It was the morning of Saturday, 31st August 1957, and dark, dense clouds shrouded the city of Kuala Lumpur with persistent showers, hardly the most auspicious start to what was history in the making.
Eager Malayans from all corners of the land made their way into the newly minted Stadium Merdeka. It was a sight like no other. There were people of all races and religions, men, women and children, of all ages. They could not hide their smiles and paraded their newfound sense of kinship with one another. The umbrellas popped up one by one, weaving enough cover for all in the audience.
Just as Tunku Abdul Rahman walked up, clad in a regal black baju Melayu in stark contrast to the white uniforms worn by the British, the dark clouds broke away and a ray of sunlight shone through. A new nation was about to be born.
For ordinary folk fortunately enough to be in the audience that fateful day, it became a cherished memory rehashed with friends and family through the decades.
For Bahrin Md Atan being in the audience at the declaration of Independence was an irresistible prospect. The anticipation was palpable days before Tunku’s proclamation.
“I remember cycling down the street and how friends would holler ‘Merdeka’ every time we passed each other. Every day we’d do that until the day came. We’d already proclaimed Merdeka before Tunku even said anything!” Bahrin said.
On the day itself, Bahrin’s brother and father had gone ahead in the family car, so 17-year-old Bahrin took the bus along with his friends.
As recounted to the New Straits Times, Bahrin conceded that as young boys, they didn’t fully understand the significance of the day, but once in the stadium, they too got caught in the fervour of the day.
“We listened intently when Tunku took to the podium and made his speech. We were also entranced when the British High Commissioner spoke,” he said.
Being older, Bahrin’s brother, Baharom, perhaps understood better what Independence meant, and became visibly moved as he watched the proceedings while sitting directly behind Tunku.
“I could feel the buzz, and the stadium heaved with people of all races. Everyone was united in this single dream. When Tunku proclaimed independence, I couldn’t help but shed tears. Not only because we were finally free from our colonial masters but also because our independence had been achieved without any bloodshed,” Baharom shared to the New Straits Times.
76-year-old Raymond Tan was invited by a police friend to witness the Independence celebrations.
“There were a lot of people there and the stadium was full. We were really happy because we just attained independence from the British,” Raymond told poskod.my.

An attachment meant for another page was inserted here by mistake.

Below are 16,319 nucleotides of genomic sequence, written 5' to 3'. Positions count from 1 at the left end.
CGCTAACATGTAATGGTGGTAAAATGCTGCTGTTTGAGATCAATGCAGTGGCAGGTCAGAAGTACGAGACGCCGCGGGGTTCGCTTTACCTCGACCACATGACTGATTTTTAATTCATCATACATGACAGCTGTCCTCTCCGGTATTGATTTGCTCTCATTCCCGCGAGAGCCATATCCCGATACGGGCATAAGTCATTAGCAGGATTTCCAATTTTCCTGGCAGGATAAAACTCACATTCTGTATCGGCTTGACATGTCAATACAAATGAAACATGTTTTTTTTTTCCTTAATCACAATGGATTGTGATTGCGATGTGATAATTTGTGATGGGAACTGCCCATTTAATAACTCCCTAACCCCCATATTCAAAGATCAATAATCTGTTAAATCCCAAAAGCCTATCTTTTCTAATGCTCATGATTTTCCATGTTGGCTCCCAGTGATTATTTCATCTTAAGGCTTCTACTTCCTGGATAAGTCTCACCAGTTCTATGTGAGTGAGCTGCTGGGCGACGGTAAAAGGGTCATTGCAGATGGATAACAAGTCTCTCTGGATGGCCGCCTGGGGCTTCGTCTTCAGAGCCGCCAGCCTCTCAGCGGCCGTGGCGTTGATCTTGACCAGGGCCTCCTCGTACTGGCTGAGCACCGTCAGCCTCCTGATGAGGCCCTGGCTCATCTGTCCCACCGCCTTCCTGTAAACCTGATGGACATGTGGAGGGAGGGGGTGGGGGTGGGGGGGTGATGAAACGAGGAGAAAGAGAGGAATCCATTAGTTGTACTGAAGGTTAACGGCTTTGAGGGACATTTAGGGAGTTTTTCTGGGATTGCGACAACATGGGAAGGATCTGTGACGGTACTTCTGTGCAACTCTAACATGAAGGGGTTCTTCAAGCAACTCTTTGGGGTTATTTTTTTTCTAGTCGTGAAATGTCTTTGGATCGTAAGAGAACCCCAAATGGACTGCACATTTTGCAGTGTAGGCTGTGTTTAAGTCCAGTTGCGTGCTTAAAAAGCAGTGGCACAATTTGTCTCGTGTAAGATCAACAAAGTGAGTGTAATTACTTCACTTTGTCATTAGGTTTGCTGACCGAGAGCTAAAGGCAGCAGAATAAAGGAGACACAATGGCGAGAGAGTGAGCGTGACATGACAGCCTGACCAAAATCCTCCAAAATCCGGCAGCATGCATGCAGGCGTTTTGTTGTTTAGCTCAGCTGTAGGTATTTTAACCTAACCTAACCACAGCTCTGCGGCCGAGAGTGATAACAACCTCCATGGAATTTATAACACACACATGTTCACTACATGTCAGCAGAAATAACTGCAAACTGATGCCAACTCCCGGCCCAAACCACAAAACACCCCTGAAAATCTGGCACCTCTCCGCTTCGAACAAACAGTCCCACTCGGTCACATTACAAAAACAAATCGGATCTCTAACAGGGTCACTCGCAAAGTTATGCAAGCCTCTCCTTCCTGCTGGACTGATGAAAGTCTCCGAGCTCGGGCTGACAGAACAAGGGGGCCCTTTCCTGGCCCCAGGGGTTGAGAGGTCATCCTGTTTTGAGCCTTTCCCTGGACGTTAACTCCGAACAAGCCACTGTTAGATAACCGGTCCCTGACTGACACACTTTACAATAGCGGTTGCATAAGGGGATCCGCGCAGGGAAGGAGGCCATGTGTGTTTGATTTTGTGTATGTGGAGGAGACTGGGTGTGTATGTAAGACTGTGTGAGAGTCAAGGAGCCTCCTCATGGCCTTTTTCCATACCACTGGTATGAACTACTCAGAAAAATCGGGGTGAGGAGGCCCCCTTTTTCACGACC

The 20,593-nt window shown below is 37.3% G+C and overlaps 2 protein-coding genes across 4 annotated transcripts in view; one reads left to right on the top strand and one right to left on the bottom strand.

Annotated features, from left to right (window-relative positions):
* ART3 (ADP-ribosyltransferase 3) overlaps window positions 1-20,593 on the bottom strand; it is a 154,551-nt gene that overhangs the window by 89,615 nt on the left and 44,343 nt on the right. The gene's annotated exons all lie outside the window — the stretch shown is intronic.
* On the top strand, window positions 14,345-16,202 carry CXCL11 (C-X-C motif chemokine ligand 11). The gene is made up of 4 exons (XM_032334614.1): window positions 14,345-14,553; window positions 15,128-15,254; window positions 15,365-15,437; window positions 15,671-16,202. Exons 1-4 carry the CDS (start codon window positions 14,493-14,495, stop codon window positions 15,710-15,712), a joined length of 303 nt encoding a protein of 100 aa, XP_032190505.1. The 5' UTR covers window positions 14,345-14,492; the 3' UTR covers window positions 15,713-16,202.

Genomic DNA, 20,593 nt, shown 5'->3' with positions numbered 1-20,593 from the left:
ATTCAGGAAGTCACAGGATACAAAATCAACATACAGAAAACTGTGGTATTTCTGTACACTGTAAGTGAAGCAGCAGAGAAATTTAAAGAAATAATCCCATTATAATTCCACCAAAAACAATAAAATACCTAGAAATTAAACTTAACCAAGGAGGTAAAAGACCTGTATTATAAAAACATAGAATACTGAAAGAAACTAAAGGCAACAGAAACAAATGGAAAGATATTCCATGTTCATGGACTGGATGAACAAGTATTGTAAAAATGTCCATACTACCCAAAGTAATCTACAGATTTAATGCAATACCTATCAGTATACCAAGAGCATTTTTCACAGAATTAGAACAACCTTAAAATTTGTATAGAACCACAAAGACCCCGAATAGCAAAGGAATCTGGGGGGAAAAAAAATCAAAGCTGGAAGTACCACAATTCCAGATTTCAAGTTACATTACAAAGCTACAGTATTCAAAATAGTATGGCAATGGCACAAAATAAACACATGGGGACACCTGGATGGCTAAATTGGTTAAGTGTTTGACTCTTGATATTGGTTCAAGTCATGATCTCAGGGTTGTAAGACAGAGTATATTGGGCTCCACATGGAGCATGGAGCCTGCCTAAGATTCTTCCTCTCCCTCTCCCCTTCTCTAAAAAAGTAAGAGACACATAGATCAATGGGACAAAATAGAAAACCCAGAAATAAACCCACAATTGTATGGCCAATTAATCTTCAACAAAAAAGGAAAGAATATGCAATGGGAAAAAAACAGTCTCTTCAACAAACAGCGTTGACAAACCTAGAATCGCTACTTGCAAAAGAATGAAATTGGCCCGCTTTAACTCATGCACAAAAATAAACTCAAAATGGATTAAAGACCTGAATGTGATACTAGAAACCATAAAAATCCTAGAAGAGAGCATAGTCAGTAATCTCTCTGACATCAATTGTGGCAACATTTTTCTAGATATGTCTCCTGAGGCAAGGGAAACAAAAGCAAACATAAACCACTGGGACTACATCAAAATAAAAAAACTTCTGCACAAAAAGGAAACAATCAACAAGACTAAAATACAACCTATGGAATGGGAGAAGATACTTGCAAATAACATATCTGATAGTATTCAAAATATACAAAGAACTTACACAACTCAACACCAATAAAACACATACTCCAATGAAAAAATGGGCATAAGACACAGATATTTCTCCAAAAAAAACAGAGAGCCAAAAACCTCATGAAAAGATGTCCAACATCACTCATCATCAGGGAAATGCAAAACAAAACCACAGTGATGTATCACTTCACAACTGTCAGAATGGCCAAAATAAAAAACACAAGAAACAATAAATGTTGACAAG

As Tunku repeated that iconic word of freedom - “Merdeka” - Raymond was among the crowd shouting along with all their might.
Hole in the fence
For Ramon Navaratnam, who was 22 at the time, the spectacle of Merdeka was mired with challenges. Firstly, his father feared riots by anti-Merdeka forces and forbade his son from attending. After some convincing from his mother, Ramon’s father relented.
“But how would I, a mere university student, get into the stadium? I went to Victoria Institution and looked for the big hole in the fence that my friends and I had used to escape from school occasionally,” he told The Star.
Peering through the hole, Ramon and friends watched earnestly as the moment arrived and Tunku proclaimed the famous words. Buoyed by euphoria, the band of friends roared back each of the seven times, even as their voices grew hoarse.
Today, Tan Sri Ramon Navaratnam is a celebrated economist and former civil servant, who once held posts such as Secretary-General of the Ministry of Transport and Deputy Secretary-General of the Ministry of Finance.
Mukundan Sanku Pillai, who was 22 on Merdeka Day, explains that although everyone knew what was happening on that day, the lack of convenient public transportation back then meant he and his friends had to accept they weren’t going to be in Stadium Merdeka.
“But residents of Rawang weren’t just going to stay at home and let the city folks have all the fun,” Mukundan says, as he recounts how thousands of people gathered at Padang Rawang.
Once the crowd got the news, via telegram, that Tunku Abdul Rahman had signed the declaration of independence, the reaction was pure jubilation.
“I most vividly remember the crowd instantly roaring when we saw the Union Jack being lowered on the flagpole at Padang Rawang to be replaced with the newly minted Jalur Gemilang flag.”
For Fatima Alwee, who was 14 at the time, the spectacle of Merdeka was lived vicariously.
“My brothers were excited about going to the field and celebrating. My sisters and I, we stayed at home,” she recalled in an interview with poskod.my.
Despite missing out on the day itself, Fatima recounted how her school organised all kinds of activities that helped younger students understand the significance of what was happening.
“In school, when it came to celebrating – what I recall was that the seniors were holding many different competitions.
“There was a flag designing competition. A drawing competition. They drew photos of the British Prime Minister and they drew Tunku Abdul Rahman. For us juniors, we were observing.
“What are they doing? Oh, it’s to celebrate Merdeka.”
“It was only then did I realize we were celebrating Merdeka, 31st of August 1957.”
Today, Fatima can look back and see how it all played out for her nation: “We’ve worked hard to gain our independence and it was worth it. Our lives have changed and we’ve gained so much.”
Slider 2: https://www.pinterest.com/chtawards/cht-awards-ball-2011/ , https://www.nst.com.my/news/2015/09/family-memories-merdeka , https://poskod.my/features/memories-of-merdeka/?fbclid=IwAR05QEm_XU6QCGz-PEQr1X1lsirZXdHxV0E_L44-PSyNrFJvdSeqWFHcz7M